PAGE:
Alisha Bhagat on the Future of Childcare

Alisha Bhagat, futurist at Forum for the Future, wants to shift the perspective around working women. Right now, she explains, the word “sacrifice” is all too often associated with women who have to trade in their careers to take care of their families. By 2040, Bhagat envisions working women distancing themselves from this so-called “sacrifice,” and moving towards a more egalitarian future where traditional roles take on new meanings. According to Bhagat, the traditional family model will transform into a fluid concept that is shaped by community values and in the future, groups of people will help raise children. She also imagines a future where technological advancements drastically change what childcare looks like, increasing surveillance but also helping parents steer their children in the right direction.

How do you imagine public policies and the systems around childcare and motherhood will change by 2040?

I hope that, by 2040, it will be possible to integrate motherhood, and caregiving in general, into the rest of our lives.

Becoming a mother should not mean sacrificing career development, intellectual stimulation, autonomy, or individuality.

When things like lactation rooms, universal childcare, and flexible working hours become more commonplace, the situation for caregivers will improve.

In our current culture, a word that is often associated with motherhood is “sacrifice.” This was not always the case. I hope that, by changing ideas about things like work and gender, we can move away from this model of sacrifice and see parenthood as a part (although an optional one) of a rich, full life. Parenting is necessary, but it should also be pleasurable.

I would also love to see universal childcare much sooner than 2040. In the short-term future, this could vary depending on area. Communities that don’t provide this will continue to fall behind and see negative impacts on their economies and their children’s development.

How will the role of fathers evolve in the next 15 years?

If the economic slowdown continues and millennials continue to be delay the formation of the household, we could have a generation of men who are less likely to be fathers. Financial insecurity will cause families to focus on a single wage earner, be they male or female.

Furthermore, the traditional role of father as patriarch and breadwinner is being challenged. There are increasing numbers of multigenerational families, LGBT families, blended families, and other non-nuclear family types. Communities of people will be raising children. The fluidity of relationships will challenge traditional definitions of mother and father and what their prescribed roles ought to be.Alisha Bhagat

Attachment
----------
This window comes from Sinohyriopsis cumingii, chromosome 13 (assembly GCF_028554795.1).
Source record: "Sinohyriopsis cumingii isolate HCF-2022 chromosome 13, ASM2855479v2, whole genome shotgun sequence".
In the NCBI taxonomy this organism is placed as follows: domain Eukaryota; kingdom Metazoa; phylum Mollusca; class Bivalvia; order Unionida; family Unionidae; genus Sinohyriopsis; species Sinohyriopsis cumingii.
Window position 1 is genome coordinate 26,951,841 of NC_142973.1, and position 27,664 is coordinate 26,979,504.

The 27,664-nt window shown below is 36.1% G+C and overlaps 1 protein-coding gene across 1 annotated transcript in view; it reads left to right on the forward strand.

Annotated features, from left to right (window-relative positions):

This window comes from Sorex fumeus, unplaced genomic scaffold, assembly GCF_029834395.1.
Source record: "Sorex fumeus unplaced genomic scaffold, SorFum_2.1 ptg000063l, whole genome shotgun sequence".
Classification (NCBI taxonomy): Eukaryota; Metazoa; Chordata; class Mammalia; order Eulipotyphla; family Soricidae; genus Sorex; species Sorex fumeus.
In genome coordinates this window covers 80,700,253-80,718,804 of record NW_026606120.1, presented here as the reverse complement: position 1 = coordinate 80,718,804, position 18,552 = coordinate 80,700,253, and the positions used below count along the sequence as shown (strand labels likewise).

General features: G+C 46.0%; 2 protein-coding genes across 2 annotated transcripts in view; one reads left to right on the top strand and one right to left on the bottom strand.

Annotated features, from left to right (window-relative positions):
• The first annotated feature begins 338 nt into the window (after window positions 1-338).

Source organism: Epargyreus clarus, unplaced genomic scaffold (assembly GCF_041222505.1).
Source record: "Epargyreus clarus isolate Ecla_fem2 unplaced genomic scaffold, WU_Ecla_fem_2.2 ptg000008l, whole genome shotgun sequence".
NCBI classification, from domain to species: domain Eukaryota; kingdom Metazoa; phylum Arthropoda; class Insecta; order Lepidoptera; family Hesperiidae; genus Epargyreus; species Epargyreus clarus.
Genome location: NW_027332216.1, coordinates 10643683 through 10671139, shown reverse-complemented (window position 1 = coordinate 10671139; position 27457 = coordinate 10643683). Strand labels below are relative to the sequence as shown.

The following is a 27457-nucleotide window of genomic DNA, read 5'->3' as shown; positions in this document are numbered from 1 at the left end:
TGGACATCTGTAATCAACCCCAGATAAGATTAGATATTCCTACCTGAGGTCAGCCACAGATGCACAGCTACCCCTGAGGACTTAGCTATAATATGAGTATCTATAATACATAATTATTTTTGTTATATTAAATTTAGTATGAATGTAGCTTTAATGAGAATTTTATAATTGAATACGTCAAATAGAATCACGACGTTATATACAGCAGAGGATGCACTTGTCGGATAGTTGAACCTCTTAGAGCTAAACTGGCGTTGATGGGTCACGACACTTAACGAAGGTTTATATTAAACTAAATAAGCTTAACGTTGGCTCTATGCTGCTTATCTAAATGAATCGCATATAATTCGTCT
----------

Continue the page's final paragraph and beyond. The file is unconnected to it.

How might the role of the parents change in the future? What kinds of tools do you think will emerge to assist parents?

The average age of parents at first birth continues to creep up. With people delaying childbirth until they reach financial stability, people will become parents at a much later age than they have in the past. Additionally, people will live much longer, so grandparents are likely to be very present. We are already seeing this – that economic circumstances are encouraging multigenerational households. This will continue into the future, and it isn’t necessarily a bad thing. Older parents would mean more resources for fewer children, as well as more care and attention from other family members, like grandparents.

In terms of technological tools, communication technology makes surveillance easier. Constant surveillance may lead kids to lead much more sheltered lives, as their every move could be watched. This could also mean that parents are being watched and their parenting can be criticized. For example, I could see if you gave your kid a soda at the playground and judge you for it.

How do we better prepare our kids for the future, especially in terms of their relationships or online behavior?

This is a really hard question. Internet etiquette is not well understood and changes every generation. What embarrassed people in the past is not a big deal today, for example. I think it’s important for parents to teach their kids to respect themselves and others with the hope that it plays out in their interactions online and in real life.

It is not the parents’ job to stop bad behavior, but to instill good values so that it doesn’t happen in the first place. I don’t think it is possible for parents to stop kids from doing things online if they really, truly want to.

The year is 2035. Describe the family dinner.

People have been gathering together to eat dinner pretty much since the beginning of time, so, in many regards, things will look similar. However, with the rise of multigenerational families and community living, there will likely be more people at the table than just kids and their parents. The current trend is toward greater efficiency in meal preparation, so it’s likely that a smaller portion of the meal will be home cooked; an adult (not necessarily the mother) will lightly prep and heat the meal. People also might be more distracted with their devices, so headsets will have to come off and other wearables will have to be removed. Finally, because people will continue to be super busy, they may consume more meal replacements during the day, so getting together to eat with family at the end of the day might be seen as a real treat.


the author

Erika Streisfield

Erika Streisfield is an editorial intern at Idea Couture.